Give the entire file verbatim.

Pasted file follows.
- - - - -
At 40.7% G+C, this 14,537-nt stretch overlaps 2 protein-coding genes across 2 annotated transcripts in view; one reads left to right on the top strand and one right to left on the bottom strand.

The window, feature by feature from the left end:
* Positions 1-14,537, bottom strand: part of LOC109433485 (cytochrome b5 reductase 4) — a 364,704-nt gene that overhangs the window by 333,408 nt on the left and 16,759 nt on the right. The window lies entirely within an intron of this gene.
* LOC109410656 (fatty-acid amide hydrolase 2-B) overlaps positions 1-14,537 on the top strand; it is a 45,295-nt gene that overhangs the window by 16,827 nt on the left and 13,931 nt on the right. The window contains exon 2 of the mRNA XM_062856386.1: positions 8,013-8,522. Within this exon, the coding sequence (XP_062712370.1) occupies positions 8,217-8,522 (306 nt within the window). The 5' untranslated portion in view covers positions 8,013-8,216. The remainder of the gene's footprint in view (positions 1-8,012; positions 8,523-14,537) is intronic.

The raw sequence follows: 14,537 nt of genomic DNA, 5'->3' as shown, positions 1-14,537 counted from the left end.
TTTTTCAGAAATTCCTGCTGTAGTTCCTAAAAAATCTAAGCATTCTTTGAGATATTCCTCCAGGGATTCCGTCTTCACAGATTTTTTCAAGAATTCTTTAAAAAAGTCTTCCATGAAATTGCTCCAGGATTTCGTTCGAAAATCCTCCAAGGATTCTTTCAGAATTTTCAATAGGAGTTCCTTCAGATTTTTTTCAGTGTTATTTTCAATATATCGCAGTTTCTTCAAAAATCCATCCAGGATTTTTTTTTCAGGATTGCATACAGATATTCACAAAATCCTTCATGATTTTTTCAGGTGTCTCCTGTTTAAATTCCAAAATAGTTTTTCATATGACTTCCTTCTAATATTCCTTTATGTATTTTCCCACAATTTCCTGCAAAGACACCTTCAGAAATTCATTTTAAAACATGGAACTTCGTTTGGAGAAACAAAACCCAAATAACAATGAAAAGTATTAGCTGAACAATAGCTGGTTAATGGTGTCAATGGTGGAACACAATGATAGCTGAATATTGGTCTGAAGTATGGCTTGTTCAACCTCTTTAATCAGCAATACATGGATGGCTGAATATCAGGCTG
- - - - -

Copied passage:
At 40.7% G+C, this 14,537-nt stretch overlaps 2 protein-coding genes across 2 annotated transcripts in view; one reads left to right on the top strand and one right to left on the bottom strand.

The window, feature by feature from the left end:
* Positions 1-14,537, bottom strand: part of LOC109433485 (cytochrome b5 reductase 4) — a 364,704-nt gene that overhangs the window by 333,408 nt on the left and 16,759 nt on the right. The window lies entirely within an intron of this gene.
* LOC109410656 (fatty-acid amide hydrolase 2-B) overlaps positions 1-14,537 on the top strand; it is a 45,295-nt gene that overhangs the window by 16,827 nt on the left and 13,931 nt on the right. The window contains exon 2 of the mRNA XM_062856386.1: positions 8,013-8,522. Within this exon, the coding sequence (XP_062712370.1) occupies positions 8,217-8,522 (306 nt within the window). The 5' untranslated portion in view covers positions 8,013-8,216. The remainder of the gene's footprint in view (positions 1-8,012; positions 8,523-14,537) is intronic.

The raw sequence follows: 14,537 nt of genomic DNA, 5'->3' as shown, positions 1-14,537 counted from the left end.
TTTTTCAGAAATTCCTGCTGTAGTTCCTAAAAAATCTAAGCATTCTTTGAGATATTCCTCCAGGGATTCCGTCTTCACAGATTTTTTCAAGAATTCTTTAAAAAAGTCTTCCATGAAATTGCTCCAGGATTTCGTTCGAAAATCCTCCAAGGATTCTTTCAGAATTTTCAATAGGAGTTCCTTCAGATTTTTTTCAGTGTTATTTTCAATATATCGCAGTTTCTTCAAAAATCCATCCAGGATTTTTTTTTCAGGATTGCATACAGATATTCACAAAATCCTTCATGATTTTTTCAGGTGTCTCCTGTTTAAATTCCAAAATAGTTTTTCATATGACTTCCTTCTAATATTCCTTTATGTATTTTCCCACAATTTCCTGCAAAGACACCTTCAGAAATTCATTTTAAAACATGGAACTTCGTTTGGAGAAACAAAACCCAAATAACAATGAAAAGTATTAGCTGAACAATAGCTGGTTAATGGTGTCAATGGTGGAACACAATGATAGCTGAATATTGGTCTGAAGTATGGCTTGTTCAACCTCTTTAATCAGCAATACATGGATGGCTGAATATCAGGCTG